Human Value and Dignity
Considering that George’s disease causes the deterioration of all bodily functions and will lead to him becoming wheelchair-bound and unable to care for himself, the question of human dignity comes to the foreground. In contemporary medical ethics, the concept of dignity is not clearly defined and rarely applied in practice. The Swiss organization Dignitas, founded in 1996 to promote euthanasia and the right of individuals to die voluntarily, defines dignity as the rational autonomy of an individual and views people who are not truly autonomous as deprived of dignity (Hoehner, 2020). In the Christian worldview, human dignity is viewed differently.
The Bible says that all human beings were created in the image of God, and every person’s life has incalculable value (O’Connor, 2020). Dignity is inherent to any human being and does not depend on any arbitrary characteristics, including the ability to control one’s life.
In George’s case, the question of his value as a human being can be seen differently from the medical and Christian points of view. According to Dignitas’s definition, when George loses his abilities to care for himself and make autonomous decisions, he also loses his dignity. From the Christian point of view, his value as a human being remains intact because, regardless of his state, he still remains a person created in the image of God (O’Connor, 2020). As such, he is worthy of honor and respect and destined for eternal communion and glory with God.
Euthanasia and Christian Values
The Christian and secular views on euthanasia differ significantly, with the ethical controversies being primarily centered around the concepts of compassion, autonomy, freedom, dignity, and the idea of a good death. Supporters of euthanasia view it as an act of compassion and a way to help a person avoid the loss of dignity at the end of life (Frey & Blackwell, 2018). To Christians, human dignity is based on being created in the image of God, and suffering can only be relieved to the extent possible within the boundaries reflected in the biblical worldview. Euthanasia is seen as a violation of God’s directives not to kill an innocent person, and the person requesting euthanasia abandons one’s stewardship over God’s gift of life (Hoehner, 2020). For Christians, compassion cannot justify intrinsically immoral acts, such as usurping God’s sovereignty over human life. The intentional hastening of death is also seen as a distortion of the idea of a good death and a refusal to comply with God’s will.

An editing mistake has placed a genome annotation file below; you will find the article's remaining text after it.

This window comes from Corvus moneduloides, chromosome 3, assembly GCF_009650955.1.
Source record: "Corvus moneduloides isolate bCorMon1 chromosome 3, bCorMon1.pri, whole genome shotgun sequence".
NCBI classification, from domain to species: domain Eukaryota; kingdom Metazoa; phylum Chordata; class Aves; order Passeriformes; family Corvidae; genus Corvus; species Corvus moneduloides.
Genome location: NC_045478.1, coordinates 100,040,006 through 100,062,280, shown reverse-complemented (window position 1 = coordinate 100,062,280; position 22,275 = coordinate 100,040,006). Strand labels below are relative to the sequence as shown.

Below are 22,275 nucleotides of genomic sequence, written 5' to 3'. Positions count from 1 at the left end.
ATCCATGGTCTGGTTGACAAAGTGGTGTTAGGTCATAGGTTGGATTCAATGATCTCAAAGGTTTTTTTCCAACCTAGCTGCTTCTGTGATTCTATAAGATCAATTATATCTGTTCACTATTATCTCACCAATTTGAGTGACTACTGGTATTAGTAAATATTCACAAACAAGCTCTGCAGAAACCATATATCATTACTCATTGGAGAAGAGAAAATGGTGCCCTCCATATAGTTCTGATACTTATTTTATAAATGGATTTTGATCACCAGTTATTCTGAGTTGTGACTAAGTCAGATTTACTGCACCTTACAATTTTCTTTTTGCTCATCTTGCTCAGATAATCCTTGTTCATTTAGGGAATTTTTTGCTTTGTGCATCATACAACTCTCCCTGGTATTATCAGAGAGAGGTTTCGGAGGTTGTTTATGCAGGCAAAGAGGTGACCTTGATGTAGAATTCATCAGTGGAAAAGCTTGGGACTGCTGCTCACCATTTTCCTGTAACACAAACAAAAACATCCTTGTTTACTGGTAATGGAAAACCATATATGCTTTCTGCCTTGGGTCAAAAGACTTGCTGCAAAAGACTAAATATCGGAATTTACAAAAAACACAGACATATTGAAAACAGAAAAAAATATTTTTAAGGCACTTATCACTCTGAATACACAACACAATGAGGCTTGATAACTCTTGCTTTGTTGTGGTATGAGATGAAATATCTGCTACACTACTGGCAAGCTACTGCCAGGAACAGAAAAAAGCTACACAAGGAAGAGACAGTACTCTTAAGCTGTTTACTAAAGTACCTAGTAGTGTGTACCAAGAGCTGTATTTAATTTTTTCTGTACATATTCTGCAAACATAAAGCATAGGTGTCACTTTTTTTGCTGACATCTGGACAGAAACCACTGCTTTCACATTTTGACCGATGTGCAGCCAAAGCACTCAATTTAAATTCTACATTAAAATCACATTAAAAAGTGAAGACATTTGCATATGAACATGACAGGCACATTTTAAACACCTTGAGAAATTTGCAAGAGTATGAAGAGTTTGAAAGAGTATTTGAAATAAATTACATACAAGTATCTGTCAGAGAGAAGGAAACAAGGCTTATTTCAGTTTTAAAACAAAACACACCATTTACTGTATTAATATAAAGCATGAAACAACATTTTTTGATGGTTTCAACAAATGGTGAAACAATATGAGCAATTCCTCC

Morally Justified Options
From the Christian perspective, the only possible morally justified option for George is connected with the acceptance of death. The Christian worldview does not welcome the idea that death can be hastened, and believers are encouraged to comply with God’s will, perceiving suffering as the way to be united with Christ in his suffering. However, Christian values do not prevent caregivers from reducing the patient’s physical pain and caring for his mental health (O’Connor, 2020).
George can seek professional help in addressing the feelings of depression and hopelessness and the fear of losing independence. He can also seek spiritual guidance and counseling regarding the acceptance of death. In the Christian worldview, it is believed that good medical and spiritual care can give patients substantial control over their dying without them feeling the need to request the precipitation of their own death.
If I was in George’s situation, however, I would opt for medically assisted suicide and use all available legal options to be allowed to end my life when my bodily functions start to deteriorate. I personally share the secular views on human dignity and believe that the value of human life depends on the state of the person’s health. I think that terminally ill patients should be granted the right to euthanasia, provided that they are capable of making their own decisions.
Terminally ill patients have to face difficult moral dilemmas that are solved differently from the secular and religious points of view. From the Christian perspective, death is regarded not as a physical phenomenon but as a way to spiritual resurrection, and suffering as the punishment for the original seen that has its meaning and purpose. By suffering, Christians are united to Christ in his suffering, resurrection, and eternal life. Every human life is valuable, and dignity is inherent to any human being, regardless of their ability to control their life. The Christian worldview does not support euthanasia, only allowing terminally ill patients to seek medical and spiritual treatment. Regarding George’s case from the Christian perspective, the only possible option for him is to accept the inevitability of death and seek spiritual guidance to strengthen his faith.
Frey, R. J., & Blackwell, A. H. (2018). Euthanasia. In J. L. Longe (Ed.), Gale encyclopedia of nursing and allied health (4th ed.). Gale.
Hoehner, P. J. (2020). Death, dying, and grief. In D. Bogue & M. Hogan (Eds.), Practicing dignity: An introduction to Christian values and decision making in health care.
O’Connor, M. (2020). Reflecting on suffering at the end-of-life. Progress in Palliative Care, 1–3. Web.